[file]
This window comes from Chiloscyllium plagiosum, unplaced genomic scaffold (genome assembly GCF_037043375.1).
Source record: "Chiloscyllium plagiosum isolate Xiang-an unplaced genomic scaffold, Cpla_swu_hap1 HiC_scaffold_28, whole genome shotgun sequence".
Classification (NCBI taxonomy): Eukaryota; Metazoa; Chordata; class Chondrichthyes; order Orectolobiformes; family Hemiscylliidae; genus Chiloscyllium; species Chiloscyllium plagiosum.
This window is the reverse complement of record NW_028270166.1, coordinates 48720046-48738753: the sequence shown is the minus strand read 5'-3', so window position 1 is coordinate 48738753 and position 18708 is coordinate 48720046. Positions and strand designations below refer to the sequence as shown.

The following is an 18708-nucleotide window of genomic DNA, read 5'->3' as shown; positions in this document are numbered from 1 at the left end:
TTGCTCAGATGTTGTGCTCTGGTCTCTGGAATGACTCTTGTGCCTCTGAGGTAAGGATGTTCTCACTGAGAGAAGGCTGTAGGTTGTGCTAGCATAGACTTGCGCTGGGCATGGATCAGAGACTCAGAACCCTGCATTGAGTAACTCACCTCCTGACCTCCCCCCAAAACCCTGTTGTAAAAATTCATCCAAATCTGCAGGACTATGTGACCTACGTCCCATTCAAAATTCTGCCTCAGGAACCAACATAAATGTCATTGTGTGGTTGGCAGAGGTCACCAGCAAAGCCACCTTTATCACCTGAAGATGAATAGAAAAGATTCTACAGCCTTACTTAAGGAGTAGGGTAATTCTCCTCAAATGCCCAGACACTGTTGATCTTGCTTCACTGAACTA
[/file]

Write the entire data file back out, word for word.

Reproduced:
This window comes from Chiloscyllium plagiosum, unplaced genomic scaffold (genome assembly GCF_037043375.1).
Source record: "Chiloscyllium plagiosum isolate Xiang-an unplaced genomic scaffold, Cpla_swu_hap1 HiC_scaffold_28, whole genome shotgun sequence".
Classification (NCBI taxonomy): Eukaryota; Metazoa; Chordata; class Chondrichthyes; order Orectolobiformes; family Hemiscylliidae; genus Chiloscyllium; species Chiloscyllium plagiosum.
This window is the reverse complement of record NW_028270166.1, coordinates 48720046-48738753: the sequence shown is the minus strand read 5'-3', so window position 1 is coordinate 48738753 and position 18708 is coordinate 48720046. Positions and strand designations below refer to the sequence as shown.

The following is an 18708-nucleotide window of genomic DNA, read 5'->3' as shown; positions in this document are numbered from 1 at the left end:
TTGCTCAGATGTTGTGCTCTGGTCTCTGGAATGACTCTTGTGCCTCTGAGGTAAGGATGTTCTCACTGAGAGAAGGCTGTAGGTTGTGCTAGCATAGACTTGCGCTGGGCATGGATCAGAGACTCAGAACCCTGCATTGAGTAACTCACCTCCTGACCTCCCCCCAAAACCCTGTTGTAAAAATTCATCCAAATCTGCAGGACTATGTGACCTACGTCCCATTCAAAATTCTGCCTCAGGAACCAACATAAATGTCATTGTGTGGTTGGCAGAGGTCACCAGCAAAGCCACCTTTATCACCTGAAGATGAATAGAAAAGATTCTACAGCCTTACTTAAGGAGTAGGGTAATTCTCCTCAAATGCCCAGACACTGTTGATCTTGCTTCACTGAACTA